While it's possible to pair without "thinking out loud" – I've seen pairs work for hours just by passing the keyboard back-and-forth, communicating intent by writing tests – typically pairing involves a lot of talking.
Say what you're going to do before you do it, and say why.
"I'm going to take start on the steak because we should grill that first, we can grill the vegetables as it rests."
"I'll start prepping the tomatoes and onions because I'll need to bring those back inside to finish them before we finish grilling the rest of it."
"I'll handle the rest of the vegetables since it looks like there's nothing more specific I should be doing."
The "why" is key. Knowing "why" helps your pair stay synchronized with where you are, rather than trailing slightly behind you. It also helps them bring unexpected ideas to bear, since they can point out things that might help you accomplish your underlying goal, not just things related to the specific task you're implementing.
That dinner worked because we all responded to uncertainty – a general task but no specific instructions on how to accomplish it – by starting to do things. "I'm going to..." "I'll start..." "I'll handle..." We listed the tasks that there were available to do but we didn't stand around waiting for someone to tell us to get started. We picked things, or we offered choices to each other, and acted on those choices.
Folks who are new to pairing sometimes wait for permission or approval when pairing. This can make them especially draining to pair with; the "lead" pair has to "drag them along." I used to have this problem myself, and one of the best pieces of advice I got for it was that if I didn't know what code to write, to write pseudo-code – to write something. Even the wrong idea is better than no idea, because a bad idea can be improved with feedback. A bad idea will at least generate more information when it fails. A team working on an idea tends to generate more ideas. A team that's sitting just sits.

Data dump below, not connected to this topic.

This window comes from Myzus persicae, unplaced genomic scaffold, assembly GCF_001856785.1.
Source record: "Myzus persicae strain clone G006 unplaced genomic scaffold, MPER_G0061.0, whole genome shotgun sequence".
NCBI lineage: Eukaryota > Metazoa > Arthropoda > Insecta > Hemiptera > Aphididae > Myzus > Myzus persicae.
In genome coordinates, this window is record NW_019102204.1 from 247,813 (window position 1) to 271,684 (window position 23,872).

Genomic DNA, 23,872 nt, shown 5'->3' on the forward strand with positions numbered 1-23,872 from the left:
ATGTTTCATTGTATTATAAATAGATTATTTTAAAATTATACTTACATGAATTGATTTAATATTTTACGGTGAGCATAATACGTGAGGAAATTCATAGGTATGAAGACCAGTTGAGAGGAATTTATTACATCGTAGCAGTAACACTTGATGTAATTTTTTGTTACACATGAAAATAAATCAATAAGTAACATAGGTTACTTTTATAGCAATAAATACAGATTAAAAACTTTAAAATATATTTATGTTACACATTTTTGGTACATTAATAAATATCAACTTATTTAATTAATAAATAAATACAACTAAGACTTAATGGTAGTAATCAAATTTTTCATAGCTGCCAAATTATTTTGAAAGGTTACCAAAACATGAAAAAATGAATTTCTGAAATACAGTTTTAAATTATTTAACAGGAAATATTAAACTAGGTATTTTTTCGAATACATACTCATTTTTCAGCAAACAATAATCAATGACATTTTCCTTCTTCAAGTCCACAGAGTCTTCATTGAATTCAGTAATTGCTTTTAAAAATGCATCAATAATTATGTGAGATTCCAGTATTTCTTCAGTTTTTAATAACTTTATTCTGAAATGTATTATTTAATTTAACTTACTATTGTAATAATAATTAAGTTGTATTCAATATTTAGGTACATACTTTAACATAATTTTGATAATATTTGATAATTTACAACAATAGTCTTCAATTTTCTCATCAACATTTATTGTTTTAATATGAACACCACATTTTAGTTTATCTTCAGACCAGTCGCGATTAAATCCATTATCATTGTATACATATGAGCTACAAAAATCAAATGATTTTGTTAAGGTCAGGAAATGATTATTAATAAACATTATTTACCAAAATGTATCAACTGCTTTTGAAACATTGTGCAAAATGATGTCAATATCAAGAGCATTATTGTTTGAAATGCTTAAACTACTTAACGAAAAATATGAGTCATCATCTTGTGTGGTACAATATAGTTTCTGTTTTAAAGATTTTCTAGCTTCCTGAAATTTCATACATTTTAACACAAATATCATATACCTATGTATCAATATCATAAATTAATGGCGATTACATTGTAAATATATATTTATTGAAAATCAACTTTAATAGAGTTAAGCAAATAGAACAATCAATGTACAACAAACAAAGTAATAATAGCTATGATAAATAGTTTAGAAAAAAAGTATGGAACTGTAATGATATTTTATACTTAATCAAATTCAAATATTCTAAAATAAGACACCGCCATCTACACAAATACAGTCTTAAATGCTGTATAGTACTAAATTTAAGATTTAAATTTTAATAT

Once you've gotten the hang of taking initiative, you'll need to keep an eye out for its counterbalancing problem: Taking over the pair and not leaving space for your counterpart. Since the point of taking initiative and talking out loud is to get feedback fast, you need to also give your pair time to hear what you're saying, process it, and respond to get the full benefit of working as a pair.
This starts with "switch who's running the keyboard regularly" but it goes deeper than that. Leaving space means leaving time: Time for your pair to process information, formulate questions, and understand the issue for themselves. Time spent not doing, time spent listening, time spent waiting. This can be difficult, and it's not something most people have much practice with. It's not something our culture generally values.
If you're having a find yourself telling pairs to "grab the keyboard more" a lot, you may need to do some hard introspection. If you value yourself by how much you can get done in a day, sitting and waiting while your pair builds their own independent model of a problem you already understand will be disorienting, even painful. If you value what pairing brings you, you need to understand what your ego needs, and how to get it out of the way, in order to make room for your pair.
Pay attention to your pair
Learning to leave enough space is probably going to require developing the fourth basic skill of pairing: Paying detailed attention to another person while working and talking. This is very hard, and can take a lot of energy.
Is your pair paying attention to you and the problem, or are they checked out? When did they check out? Are they confused? Bored? Distracted? What's their model of the problem that you're working on? Does it match yours? What are their goals right now – to complete a story? to learn more about a particular problem? to practice a particular skill? – and do they align with yours?